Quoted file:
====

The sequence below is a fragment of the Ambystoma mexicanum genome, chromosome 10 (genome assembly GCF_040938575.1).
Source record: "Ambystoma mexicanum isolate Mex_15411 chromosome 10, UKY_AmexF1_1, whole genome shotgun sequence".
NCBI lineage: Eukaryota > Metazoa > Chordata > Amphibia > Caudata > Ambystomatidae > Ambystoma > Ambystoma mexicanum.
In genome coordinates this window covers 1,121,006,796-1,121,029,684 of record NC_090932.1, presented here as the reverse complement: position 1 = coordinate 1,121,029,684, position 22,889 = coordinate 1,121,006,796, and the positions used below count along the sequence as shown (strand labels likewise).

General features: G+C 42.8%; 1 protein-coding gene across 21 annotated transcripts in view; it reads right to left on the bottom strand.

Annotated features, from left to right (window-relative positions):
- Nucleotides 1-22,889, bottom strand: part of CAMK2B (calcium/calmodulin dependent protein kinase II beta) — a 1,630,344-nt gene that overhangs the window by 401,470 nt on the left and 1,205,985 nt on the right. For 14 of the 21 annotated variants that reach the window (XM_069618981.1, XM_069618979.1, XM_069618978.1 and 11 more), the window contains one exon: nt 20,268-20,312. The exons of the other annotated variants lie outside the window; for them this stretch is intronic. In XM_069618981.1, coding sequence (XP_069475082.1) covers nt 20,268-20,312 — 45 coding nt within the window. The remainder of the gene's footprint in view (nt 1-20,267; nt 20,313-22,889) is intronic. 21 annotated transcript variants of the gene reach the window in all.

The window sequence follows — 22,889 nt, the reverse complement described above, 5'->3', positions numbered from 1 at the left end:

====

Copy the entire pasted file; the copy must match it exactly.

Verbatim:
The sequence below is a fragment of the Ambystoma mexicanum genome, chromosome 10 (genome assembly GCF_040938575.1).
Source record: "Ambystoma mexicanum isolate Mex_15411 chromosome 10, UKY_AmexF1_1, whole genome shotgun sequence".
NCBI lineage: Eukaryota > Metazoa > Chordata > Amphibia > Caudata > Ambystomatidae > Ambystoma > Ambystoma mexicanum.
In genome coordinates this window covers 1,121,006,796-1,121,029,684 of record NC_090932.1, presented here as the reverse complement: position 1 = coordinate 1,121,029,684, position 22,889 = coordinate 1,121,006,796, and the positions used below count along the sequence as shown (strand labels likewise).

General features: G+C 42.8%; 1 protein-coding gene across 21 annotated transcripts in view; it reads right to left on the bottom strand.

Annotated features, from left to right (window-relative positions):
- Nucleotides 1-22,889, bottom strand: part of CAMK2B (calcium/calmodulin dependent protein kinase II beta) — a 1,630,344-nt gene that overhangs the window by 401,470 nt on the left and 1,205,985 nt on the right. For 14 of the 21 annotated variants that reach the window (XM_069618981.1, XM_069618979.1, XM_069618978.1 and 11 more), the window contains one exon: nt 20,268-20,312. The exons of the other annotated variants lie outside the window; for them this stretch is intronic. In XM_069618981.1, coding sequence (XP_069475082.1) covers nt 20,268-20,312 — 45 coding nt within the window. The remainder of the gene's footprint in view (nt 1-20,267; nt 20,313-22,889) is intronic. 21 annotated transcript variants of the gene reach the window in all.

The window sequence follows — 22,889 nt, the reverse complement described above, 5'->3', positions numbered from 1 at the left end: